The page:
Winter Wren

Winter Wren
  • Scientific Name: Troglodytes hiemalis
  • Length: 3.1-4.7 in (8-12 cm)
  • Weight: 0.3-0.4 oz (8-12 g)
  • Wingspan: 4.7-6.3 in (12-16 cm)

True to their name, you’re only likely to see winter wrens in Arkansas during the colder months. In the spring they migrate north, mainly to Canada and high mountains in the east for nesting.

Along with their western cousin, Pacific wrens, winter wrens are the smallest wren species in North America. Despite that, their stocky shapes make them heavier than larger species like the house wren!

The winter wren has one of my favorite songs of any bird’s songs. Listen out for a long, vigorous, and almost unbroken series of high-pitched trills and warbles.

Despite its booming voice, the winter wren is otherwise a fairly secretive bird. It’s most often seen hurrying through overgrown vegetation and brush piles, especially near water in damp woodlands.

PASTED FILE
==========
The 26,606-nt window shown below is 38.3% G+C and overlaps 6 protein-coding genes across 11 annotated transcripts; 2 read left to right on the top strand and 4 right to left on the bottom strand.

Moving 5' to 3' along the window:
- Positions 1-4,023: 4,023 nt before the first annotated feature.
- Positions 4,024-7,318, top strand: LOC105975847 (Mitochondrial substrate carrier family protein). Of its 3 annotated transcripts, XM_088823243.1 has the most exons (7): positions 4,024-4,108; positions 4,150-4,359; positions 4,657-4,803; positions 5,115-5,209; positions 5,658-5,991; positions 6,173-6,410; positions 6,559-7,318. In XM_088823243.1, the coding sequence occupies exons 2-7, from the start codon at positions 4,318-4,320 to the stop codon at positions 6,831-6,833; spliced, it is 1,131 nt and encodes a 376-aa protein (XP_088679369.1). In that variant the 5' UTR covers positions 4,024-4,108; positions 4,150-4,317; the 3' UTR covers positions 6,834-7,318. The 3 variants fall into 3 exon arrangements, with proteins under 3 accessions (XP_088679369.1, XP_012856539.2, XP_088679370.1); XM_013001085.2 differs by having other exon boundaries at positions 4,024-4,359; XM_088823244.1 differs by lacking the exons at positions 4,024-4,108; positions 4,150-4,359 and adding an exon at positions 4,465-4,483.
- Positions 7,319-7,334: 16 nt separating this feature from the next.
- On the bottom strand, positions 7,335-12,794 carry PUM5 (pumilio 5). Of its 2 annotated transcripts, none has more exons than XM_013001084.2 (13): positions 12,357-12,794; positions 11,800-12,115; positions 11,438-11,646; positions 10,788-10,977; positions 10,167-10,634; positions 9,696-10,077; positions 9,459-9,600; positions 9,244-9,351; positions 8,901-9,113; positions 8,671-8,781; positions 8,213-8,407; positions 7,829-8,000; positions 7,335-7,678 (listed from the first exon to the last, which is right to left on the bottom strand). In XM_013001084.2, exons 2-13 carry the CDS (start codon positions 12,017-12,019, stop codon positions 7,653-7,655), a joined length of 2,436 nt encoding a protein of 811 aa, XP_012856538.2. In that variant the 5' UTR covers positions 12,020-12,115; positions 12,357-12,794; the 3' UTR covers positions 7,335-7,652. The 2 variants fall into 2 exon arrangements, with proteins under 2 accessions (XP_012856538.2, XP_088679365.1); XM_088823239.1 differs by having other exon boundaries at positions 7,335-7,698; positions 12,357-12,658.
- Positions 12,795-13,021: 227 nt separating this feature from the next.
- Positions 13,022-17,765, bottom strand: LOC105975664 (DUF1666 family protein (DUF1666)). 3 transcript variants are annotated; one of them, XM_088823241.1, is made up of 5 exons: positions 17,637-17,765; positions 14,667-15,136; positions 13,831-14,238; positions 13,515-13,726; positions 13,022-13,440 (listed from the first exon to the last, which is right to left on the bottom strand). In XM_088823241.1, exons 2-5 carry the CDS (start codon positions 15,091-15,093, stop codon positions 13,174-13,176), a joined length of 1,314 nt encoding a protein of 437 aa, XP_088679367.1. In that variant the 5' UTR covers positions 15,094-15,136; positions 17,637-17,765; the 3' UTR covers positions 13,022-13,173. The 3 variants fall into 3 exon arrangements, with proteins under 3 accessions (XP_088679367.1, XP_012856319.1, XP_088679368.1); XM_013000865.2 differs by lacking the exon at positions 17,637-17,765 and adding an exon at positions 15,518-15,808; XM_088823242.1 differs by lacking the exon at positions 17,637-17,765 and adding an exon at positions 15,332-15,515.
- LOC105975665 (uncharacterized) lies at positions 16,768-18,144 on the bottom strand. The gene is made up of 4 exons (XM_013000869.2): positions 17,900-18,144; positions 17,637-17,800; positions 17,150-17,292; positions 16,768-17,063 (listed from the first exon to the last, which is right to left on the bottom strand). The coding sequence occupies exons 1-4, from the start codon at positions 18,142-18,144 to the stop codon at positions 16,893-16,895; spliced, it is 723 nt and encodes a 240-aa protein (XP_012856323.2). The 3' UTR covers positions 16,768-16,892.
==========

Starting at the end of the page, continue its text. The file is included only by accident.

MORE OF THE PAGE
House Wren

House Wren
  • Scientific Name: Troglodytes aedon
  • Length: 4.3-5.1 in (11-13 cm)
  • Weight: 0.3-0.4 oz (10-12 g)
  • Wingspan: 5.9 in (15 cm)

The humble house wren is the only other wren that you have a reasonable chance of seeing in Arkansas. These birds are not exactly common in the state but are seen throughout the year in different regions.

You’ll only see house wrens in winter at the lower altitudes in the south and east of the state. In summer they’re only to be found in the northern Boston mountains.

By far the best time to see house wrens in Arkansas, however, is in the fall migration when they can be seen statewide. They’re checked off by one in every fifteen bird watchers during October.

House wrens are plucky little birds that can sometimes be attracted to birdhouses, so you could try your luck if you live in the north of the state! They’re mainly insectivorous and are not attracted to bird feeders.

Marsh Wren

Marsh Wren
  • Scientific Name: Cistothorus palustris
  • Length: 3.9-5.5 in (10-14 cm)